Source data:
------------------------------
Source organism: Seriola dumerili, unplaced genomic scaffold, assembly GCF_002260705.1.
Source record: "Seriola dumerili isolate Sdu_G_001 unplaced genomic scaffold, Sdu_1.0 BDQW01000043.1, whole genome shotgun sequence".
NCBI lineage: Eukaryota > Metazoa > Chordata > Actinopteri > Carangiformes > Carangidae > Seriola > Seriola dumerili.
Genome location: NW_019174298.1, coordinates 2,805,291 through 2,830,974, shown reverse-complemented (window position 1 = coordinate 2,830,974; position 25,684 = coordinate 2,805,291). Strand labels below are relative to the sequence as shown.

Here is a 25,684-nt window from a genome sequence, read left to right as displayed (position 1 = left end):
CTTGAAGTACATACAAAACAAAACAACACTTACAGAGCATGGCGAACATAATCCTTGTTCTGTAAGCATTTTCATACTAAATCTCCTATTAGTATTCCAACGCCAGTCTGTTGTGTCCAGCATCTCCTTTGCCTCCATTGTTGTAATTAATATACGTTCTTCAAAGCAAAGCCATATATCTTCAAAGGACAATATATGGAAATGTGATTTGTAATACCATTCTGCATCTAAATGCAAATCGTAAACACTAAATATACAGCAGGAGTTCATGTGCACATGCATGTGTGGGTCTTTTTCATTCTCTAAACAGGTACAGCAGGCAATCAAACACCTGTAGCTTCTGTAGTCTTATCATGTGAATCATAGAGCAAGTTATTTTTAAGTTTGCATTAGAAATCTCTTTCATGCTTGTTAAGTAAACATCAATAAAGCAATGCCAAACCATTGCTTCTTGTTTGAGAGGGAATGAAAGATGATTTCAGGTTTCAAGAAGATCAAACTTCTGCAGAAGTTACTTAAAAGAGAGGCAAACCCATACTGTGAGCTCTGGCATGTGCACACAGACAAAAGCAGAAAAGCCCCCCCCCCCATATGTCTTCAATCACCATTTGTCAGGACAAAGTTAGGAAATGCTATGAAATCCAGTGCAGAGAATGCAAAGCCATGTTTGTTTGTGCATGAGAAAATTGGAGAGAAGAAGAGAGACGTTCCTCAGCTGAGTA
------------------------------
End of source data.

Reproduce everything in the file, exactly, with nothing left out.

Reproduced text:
Source organism: Seriola dumerili, unplaced genomic scaffold, assembly GCF_002260705.1.
Source record: "Seriola dumerili isolate Sdu_G_001 unplaced genomic scaffold, Sdu_1.0 BDQW01000043.1, whole genome shotgun sequence".
NCBI lineage: Eukaryota > Metazoa > Chordata > Actinopteri > Carangiformes > Carangidae > Seriola > Seriola dumerili.
Genome location: NW_019174298.1, coordinates 2,805,291 through 2,830,974, shown reverse-complemented (window position 1 = coordinate 2,830,974; position 25,684 = coordinate 2,805,291). Strand labels below are relative to the sequence as shown.

Here is a 25,684-nt window from a genome sequence, read left to right as displayed (position 1 = left end):
CTTGAAGTACATACAAAACAAAACAACACTTACAGAGCATGGCGAACATAATCCTTGTTCTGTAAGCATTTTCATACTAAATCTCCTATTAGTATTCCAACGCCAGTCTGTTGTGTCCAGCATCTCCTTTGCCTCCATTGTTGTAATTAATATACGTTCTTCAAAGCAAAGCCATATATCTTCAAAGGACAATATATGGAAATGTGATTTGTAATACCATTCTGCATCTAAATGCAAATCGTAAACACTAAATATACAGCAGGAGTTCATGTGCACATGCATGTGTGGGTCTTTTTCATTCTCTAAACAGGTACAGCAGGCAATCAAACACCTGTAGCTTCTGTAGTCTTATCATGTGAATCATAGAGCAAGTTATTTTTAAGTTTGCATTAGAAATCTCTTTCATGCTTGTTAAGTAAACATCAATAAAGCAATGCCAAACCATTGCTTCTTGTTTGAGAGGGAATGAAAGATGATTTCAGGTTTCAAGAAGATCAAACTTCTGCAGAAGTTACTTAAAAGAGAGGCAAACCCATACTGTGAGCTCTGGCATGTGCACACAGACAAAAGCAGAAAAGCCCCCCCCCCCATATGTCTTCAATCACCATTTGTCAGGACAAAGTTAGGAAATGCTATGAAATCCAGTGCAGAGAATGCAAAGCCATGTTTGTTTGTGCATGAGAAAATTGGAGAGAAGAAGAGAGACGTTCCTCAGCTGAGTA